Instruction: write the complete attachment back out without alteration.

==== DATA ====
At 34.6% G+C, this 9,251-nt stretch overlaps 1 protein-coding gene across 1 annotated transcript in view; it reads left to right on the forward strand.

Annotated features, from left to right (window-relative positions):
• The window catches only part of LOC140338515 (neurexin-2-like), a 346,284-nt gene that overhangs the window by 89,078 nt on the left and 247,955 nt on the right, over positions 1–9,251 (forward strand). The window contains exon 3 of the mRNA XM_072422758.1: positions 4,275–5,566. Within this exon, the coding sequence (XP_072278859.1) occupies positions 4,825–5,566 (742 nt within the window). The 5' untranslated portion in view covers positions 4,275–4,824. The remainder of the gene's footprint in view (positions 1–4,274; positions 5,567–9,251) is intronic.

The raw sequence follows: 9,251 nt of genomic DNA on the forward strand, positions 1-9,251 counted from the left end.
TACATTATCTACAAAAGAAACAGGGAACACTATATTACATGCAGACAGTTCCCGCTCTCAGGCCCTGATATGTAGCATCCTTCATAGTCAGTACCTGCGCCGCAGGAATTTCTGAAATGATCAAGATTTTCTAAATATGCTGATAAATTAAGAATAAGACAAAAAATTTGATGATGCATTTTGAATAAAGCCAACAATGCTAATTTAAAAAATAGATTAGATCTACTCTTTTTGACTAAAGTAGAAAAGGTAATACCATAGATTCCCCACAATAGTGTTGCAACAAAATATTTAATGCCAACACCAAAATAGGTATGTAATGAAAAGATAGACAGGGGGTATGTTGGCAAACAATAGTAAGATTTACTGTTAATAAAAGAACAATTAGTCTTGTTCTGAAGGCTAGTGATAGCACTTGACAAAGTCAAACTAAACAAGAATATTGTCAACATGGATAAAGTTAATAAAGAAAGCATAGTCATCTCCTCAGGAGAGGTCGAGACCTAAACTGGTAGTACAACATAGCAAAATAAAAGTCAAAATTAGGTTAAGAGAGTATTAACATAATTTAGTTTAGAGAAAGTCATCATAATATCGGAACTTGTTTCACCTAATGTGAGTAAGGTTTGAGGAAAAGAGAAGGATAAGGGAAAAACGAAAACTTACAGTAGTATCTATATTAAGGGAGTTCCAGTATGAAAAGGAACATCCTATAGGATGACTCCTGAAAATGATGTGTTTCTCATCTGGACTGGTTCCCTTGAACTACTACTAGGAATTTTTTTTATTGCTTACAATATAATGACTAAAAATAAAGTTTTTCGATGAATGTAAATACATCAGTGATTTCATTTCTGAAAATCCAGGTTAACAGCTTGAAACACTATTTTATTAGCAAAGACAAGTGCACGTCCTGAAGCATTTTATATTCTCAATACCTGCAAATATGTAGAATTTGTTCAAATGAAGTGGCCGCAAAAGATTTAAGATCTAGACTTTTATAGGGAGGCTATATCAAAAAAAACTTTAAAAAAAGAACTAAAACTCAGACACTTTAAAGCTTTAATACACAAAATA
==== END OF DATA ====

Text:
At 34.6% G+C, this 9,251-nt stretch overlaps 1 protein-coding gene across 1 annotated transcript in view; it reads left to right on the forward strand.

Annotated features, from left to right (window-relative positions):
• The window catches only part of LOC140338515 (neurexin-2-like), a 346,284-nt gene that overhangs the window by 89,078 nt on the left and 247,955 nt on the right, over positions 1–9,251 (forward strand). The window contains exon 3 of the mRNA XM_072422758.1: positions 4,275–5,566. Within this exon, the coding sequence (XP_072278859.1) occupies positions 4,825–5,566 (742 nt within the window). The 5' untranslated portion in view covers positions 4,275–4,824. The remainder of the gene's footprint in view (positions 1–4,274; positions 5,567–9,251) is intronic.

The raw sequence follows: 9,251 nt of genomic DNA on the forward strand, positions 1-9,251 counted from the left end.
TACATTATCTACAAAAGAAACAGGGAACACTATATTACATGCAGACAGTTCCCGCTCTCAGGCCCTGATATGTAGCATCCTTCATAGTCAGTACCTGCGCCGCAGGAATTTCTGAAATGATCAAGATTTTCTAAATATGCTGATAAATTAAGAATAAGACAAAAAATTTGATGATGCATTTTGAATAAAGCCAACAATGCTAATTTAAAAAATAGATTAGATCTACTCTTTTTGACTAAAGTAGAAAAGGTAATACCATAGATTCCCCACAATAGTGTTGCAACAAAATATTTAATGCCAACACCAAAATAGGTATGTAATGAAAAGATAGACAGGGGGTATGTTGGCAAACAATAGTAAGATTTACTGTTAATAAAAGAACAATTAGTCTTGTTCTGAAGGCTAGTGATAGCACTTGACAAAGTCAAACTAAACAAGAATATTGTCAACATGGATAAAGTTAATAAAGAAAGCATAGTCATCTCCTCAGGAGAGGTCGAGACCTAAACTGGTAGTACAACATAGCAAAATAAAAGTCAAAATTAGGTTAAGAGAGTATTAACATAATTTAGTTTAGAGAAAGTCATCATAATATCGGAACTTGTTTCACCTAATGTGAGTAAGGTTTGAGGAAAAGAGAAGGATAAGGGAAAAACGAAAACTTACAGTAGTATCTATATTAAGGGAGTTCCAGTATGAAAAGGAACATCCTATAGGATGACTCCTGAAAATGATGTGTTTCTCATCTGGACTGGTTCCCTTGAACTACTACTAGGAATTTTTTTTATTGCTTACAATATAATGACTAAAAATAAAGTTTTTCGATGAATGTAAATACATCAGTGATTTCATTTCTGAAAATCCAGGTTAACAGCTTGAAACACTATTTTATTAGCAAAGACAAGTGCACGTCCTGAAGCATTTTATATTCTCAATACCTGCAAATATGTAGAATTTGTTCAAATGAAGTGGCCGCAAAAGATTTAAGATCTAGACTTTTATAGGGAGGCTATATCAAAAAAAACTTTAAAAAAAGAACTAAAACTCAGACACTTTAAAGCTTTAATACACAAAATA